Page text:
Thursday, January 26, 2006
A look back at a season of Truths
By Jason Whitlock
Special to Page 2
What's the use in preaching the truth all season if you don't look back and admire your work?
What follows is an examination of the best and worst of a season's worth of NFL Truths. Kick back, enjoy a smoke, and fantasize about September 2006, when the NFL Truths return.
Sept. 15, 2005
Truth: Everyone -- including yours truly -- who suggested the Minnesota Vikings and Daunte Culpepper would be improved by the subtraction of Randy Moss should be beaten.
I feel so stupid. The Tampa Bay Buccaneers do not beat the Vikings if Randy Moss is still wearing purple.
Comment: Culpepper opened the year with three interceptions, two fumbles and a terrible home loss to the Buccaneers. Things only got worse from there.
Truth: The feel-good New Orleans Saints will fade quickly because Aaron Brooks is the most fraudulent QB in the NFL.
Saints fans better enjoy the Week 1 miracle because Brooks will continue to get in the way of the Saints enjoying consistent success. The Saints have the necessary personnel to field a potent offense -- a decent line, top-flight receivers and a big-play running back.
However, Brooks is the anti-Tom Brady. Brooks makes stupid decisions, has zero leadership ability and isn't particularly tough or poised in the pocket.
Comment: After upsetting the Panthers in Week 1, the Saints won just two more games the rest of the year and Brooks eventually lost his starting job.
|Things certainly went downhill for Aaron Brooks and New Orleans.|
Marty is the king of elevating the expectations and hopes of football fans, and then disappointing them. In 1998, Marty had Chiefs fans believing they were on the cusp of a Super Bowl appearance, and the team finished 7-9.
Schottenheimer, Chuck Knox's evil twin football coach, is clueless on how to use the game's most talented offensive player, LaDainian Tomlinson, in a way that wins games in crunch time.
Comment: The "Fire Marty" movement will overtake "Fire Millen" in 2006.
Truth: Not one football fan in Cleveland or Kansas City is shocked that Marty Schottenheimer's San Diego Chargers are off to an 0-2 start.
Truth: Bill Cowher, without a Super Bowl title, is the second-best coach in the league.
If I have to tell you who No. 1 is, you're not qualified to read this column. I'd take Cowher ahead of Billick, Bill Parcells, Dick Vermeil and Mike Holmgren, all coaches with titles.
When you hire a football coach, you hope that he has a couple of coaching qualities that are constants. Bill Cowher-coached teams are going to run the football and play defense. If a team has those two elements, it will win games and contend for titles on a regular basis.
Comment: It amazed me how many readers didn't realize that Bill Belichick is the best coach in football. Cowher is No. 2, although I guess now Holmgren is on his tail.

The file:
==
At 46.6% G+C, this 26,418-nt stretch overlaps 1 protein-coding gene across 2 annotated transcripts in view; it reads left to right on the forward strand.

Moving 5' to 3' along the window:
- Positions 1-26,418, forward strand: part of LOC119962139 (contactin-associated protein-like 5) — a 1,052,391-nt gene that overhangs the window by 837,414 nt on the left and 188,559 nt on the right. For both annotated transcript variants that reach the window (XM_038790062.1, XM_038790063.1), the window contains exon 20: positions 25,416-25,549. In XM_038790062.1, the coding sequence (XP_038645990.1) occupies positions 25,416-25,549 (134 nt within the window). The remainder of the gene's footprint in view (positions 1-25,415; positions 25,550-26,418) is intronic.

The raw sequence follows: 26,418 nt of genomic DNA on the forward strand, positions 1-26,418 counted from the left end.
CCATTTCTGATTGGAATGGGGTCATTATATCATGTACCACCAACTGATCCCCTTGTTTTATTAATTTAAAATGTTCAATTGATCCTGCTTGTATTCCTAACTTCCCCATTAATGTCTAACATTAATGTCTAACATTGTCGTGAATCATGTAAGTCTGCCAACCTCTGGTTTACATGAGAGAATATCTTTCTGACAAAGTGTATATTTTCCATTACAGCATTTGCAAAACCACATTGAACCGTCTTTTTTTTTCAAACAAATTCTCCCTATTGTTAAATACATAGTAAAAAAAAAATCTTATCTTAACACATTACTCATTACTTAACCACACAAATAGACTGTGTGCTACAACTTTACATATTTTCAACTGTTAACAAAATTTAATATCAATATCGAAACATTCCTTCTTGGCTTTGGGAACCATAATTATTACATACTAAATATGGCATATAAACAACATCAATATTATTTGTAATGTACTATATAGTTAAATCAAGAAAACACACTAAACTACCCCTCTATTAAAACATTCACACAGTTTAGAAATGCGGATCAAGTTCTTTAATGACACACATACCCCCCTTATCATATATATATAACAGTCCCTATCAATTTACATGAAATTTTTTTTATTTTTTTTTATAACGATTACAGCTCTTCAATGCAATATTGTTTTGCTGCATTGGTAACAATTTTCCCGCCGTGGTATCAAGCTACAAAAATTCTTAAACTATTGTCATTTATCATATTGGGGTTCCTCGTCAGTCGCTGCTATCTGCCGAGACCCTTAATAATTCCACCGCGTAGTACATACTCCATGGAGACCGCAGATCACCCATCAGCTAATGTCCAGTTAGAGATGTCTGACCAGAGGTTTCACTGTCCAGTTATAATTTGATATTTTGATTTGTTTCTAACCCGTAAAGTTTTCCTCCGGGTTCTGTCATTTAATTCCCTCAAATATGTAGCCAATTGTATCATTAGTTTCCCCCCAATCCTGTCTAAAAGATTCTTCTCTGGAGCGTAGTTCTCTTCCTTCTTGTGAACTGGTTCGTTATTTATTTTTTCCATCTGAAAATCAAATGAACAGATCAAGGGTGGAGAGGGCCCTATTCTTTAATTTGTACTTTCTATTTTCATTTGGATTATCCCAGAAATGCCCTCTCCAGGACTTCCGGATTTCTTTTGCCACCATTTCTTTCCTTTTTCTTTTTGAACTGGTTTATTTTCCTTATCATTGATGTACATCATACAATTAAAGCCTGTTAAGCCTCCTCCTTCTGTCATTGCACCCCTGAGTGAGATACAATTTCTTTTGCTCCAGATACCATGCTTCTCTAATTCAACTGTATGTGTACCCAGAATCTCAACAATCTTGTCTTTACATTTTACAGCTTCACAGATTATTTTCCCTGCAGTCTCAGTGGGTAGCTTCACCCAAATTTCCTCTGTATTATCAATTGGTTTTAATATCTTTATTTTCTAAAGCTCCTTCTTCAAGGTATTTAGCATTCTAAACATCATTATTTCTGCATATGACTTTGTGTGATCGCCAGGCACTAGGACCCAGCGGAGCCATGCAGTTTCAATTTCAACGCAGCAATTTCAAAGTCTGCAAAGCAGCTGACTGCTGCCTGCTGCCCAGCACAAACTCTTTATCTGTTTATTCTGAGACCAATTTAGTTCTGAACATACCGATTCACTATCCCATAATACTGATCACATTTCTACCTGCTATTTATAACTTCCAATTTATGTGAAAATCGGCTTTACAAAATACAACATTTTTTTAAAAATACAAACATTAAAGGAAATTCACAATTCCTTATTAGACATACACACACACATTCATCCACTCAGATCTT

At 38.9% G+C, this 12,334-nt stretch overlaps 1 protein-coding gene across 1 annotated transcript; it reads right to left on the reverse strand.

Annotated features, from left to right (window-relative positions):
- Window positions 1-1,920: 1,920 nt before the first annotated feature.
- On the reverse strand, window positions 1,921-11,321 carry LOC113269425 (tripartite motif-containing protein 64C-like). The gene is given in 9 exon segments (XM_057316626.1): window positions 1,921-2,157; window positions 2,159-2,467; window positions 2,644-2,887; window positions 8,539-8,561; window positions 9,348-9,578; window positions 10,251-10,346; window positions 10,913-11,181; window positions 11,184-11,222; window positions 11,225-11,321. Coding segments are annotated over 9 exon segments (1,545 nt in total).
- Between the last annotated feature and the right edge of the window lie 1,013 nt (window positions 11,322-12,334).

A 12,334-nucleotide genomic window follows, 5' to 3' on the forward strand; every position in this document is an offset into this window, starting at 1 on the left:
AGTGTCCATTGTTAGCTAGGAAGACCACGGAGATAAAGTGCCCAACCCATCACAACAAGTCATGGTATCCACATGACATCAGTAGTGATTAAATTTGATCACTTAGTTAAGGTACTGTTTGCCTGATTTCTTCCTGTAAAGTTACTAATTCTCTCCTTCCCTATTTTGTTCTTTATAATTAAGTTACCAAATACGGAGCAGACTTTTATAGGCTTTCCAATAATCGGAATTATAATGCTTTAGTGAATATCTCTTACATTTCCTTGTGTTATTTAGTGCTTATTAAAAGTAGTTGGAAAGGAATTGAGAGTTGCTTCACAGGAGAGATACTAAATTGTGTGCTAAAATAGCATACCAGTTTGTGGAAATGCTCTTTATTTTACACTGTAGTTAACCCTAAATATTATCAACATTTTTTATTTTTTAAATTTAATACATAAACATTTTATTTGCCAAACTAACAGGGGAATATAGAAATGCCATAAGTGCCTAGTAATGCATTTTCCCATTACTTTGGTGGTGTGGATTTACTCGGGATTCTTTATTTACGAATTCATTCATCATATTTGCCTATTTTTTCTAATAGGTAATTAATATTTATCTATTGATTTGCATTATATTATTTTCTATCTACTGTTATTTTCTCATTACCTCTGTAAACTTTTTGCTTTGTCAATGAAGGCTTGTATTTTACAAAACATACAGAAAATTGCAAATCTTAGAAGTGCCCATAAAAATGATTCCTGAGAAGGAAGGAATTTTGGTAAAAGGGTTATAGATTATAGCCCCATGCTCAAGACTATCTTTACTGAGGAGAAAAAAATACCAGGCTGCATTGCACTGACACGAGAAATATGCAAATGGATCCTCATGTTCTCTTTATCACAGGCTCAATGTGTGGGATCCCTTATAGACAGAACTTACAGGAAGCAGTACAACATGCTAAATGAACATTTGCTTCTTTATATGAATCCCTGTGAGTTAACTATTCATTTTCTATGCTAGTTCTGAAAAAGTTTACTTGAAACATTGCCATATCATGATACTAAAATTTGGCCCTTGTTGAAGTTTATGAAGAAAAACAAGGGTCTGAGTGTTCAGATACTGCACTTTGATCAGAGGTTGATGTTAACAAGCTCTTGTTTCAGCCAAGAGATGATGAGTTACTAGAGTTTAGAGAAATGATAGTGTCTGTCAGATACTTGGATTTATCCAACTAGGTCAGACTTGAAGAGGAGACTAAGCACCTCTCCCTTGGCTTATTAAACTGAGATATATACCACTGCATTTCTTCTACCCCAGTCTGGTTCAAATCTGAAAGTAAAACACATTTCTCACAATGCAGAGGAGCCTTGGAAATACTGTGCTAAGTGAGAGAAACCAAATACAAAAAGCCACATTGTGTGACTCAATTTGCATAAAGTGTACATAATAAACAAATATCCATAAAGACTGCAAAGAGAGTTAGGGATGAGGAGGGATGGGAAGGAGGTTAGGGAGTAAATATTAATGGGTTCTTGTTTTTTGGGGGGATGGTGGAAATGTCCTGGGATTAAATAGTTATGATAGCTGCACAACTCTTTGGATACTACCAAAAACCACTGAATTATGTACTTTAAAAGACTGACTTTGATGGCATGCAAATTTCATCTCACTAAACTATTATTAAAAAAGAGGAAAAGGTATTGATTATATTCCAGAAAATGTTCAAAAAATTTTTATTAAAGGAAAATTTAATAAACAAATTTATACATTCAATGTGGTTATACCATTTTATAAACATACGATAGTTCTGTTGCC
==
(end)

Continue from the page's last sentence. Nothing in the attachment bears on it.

At some point, Oakland head coach Norv Turner will figure out a way to generate an explosive offense out of Randy Moss and Jerry Porter. If he doesn't, Al Davis should waste little time before acknowledging the mistake of hiring Turner.
The Raiders are averaging 19 points per game. That's criminal when you have two receivers as big and as talented as Moss and Porter. Turner isn't making a big enough effort to get either receiver the football. That won't last forever. When Turner figures it out, the Raiders will start scoring 30 and will win nine games, which might be enough to win the AFC West.
Comment: Blew this one big time. Norv never figured it out, and Kerry Collins proved to be Al Davis' biggest QB mistake since Dan Pastorini.
Truth: The Raiders are the lone winless NFL squad with a chance to qualify for the playoffs.
OK, the division might be the worst in the history of the league, but I envision the Packers going 8-4 or 9-3 the rest of the season. The Packers are not as bad as their winless record.
Had the Packers huddled and taken their time before their final fourth-down play against the Carolina Panthers, Brett Favre and the Packers would've finished off their rally and upset the Panthers on Monday night.
The Packers will win their next three (vs. Saints, at Vikings, at Bengals) and finish the season on a five-game winning streak (at Bears, vs. Lions, at Ravens, vs. Bears and vs. Seahawks). In between those strings of victories, they'll grab a win on "MNF" against the Vikings.
Will the Packers still fire Mike Sherman after he leads them to a division crown? Probably.
Comment: Wow. Forgive me. I still believed in Favre Magic a month into the season.
Truth: The 0-4 Green Bay Packers will win the NFC North.
Truth: Matt Millen's contract extension in Detroit might be the most shameful heist since Paulie Walnuts -- to get back in Tony Soprano's good graces -- strangled one of his mother's best friends for her life savings.
How do you get a five-year extension after leading the Lions to 6-10, 5-11 and 3-13 seasons?
Millen's next score will be throwing head coach Steve Mariucci under a bus for this season's failures. Remember how Tony Soprano took care of "Feech" La Manna, sending him back to prison on a parole violation rather than whacking him? Same thing here. Mariucci knows Millen is out to get him, but "Mooch" has no idea "Big Mill" is killing him with Joey Harrington and underachieving receivers.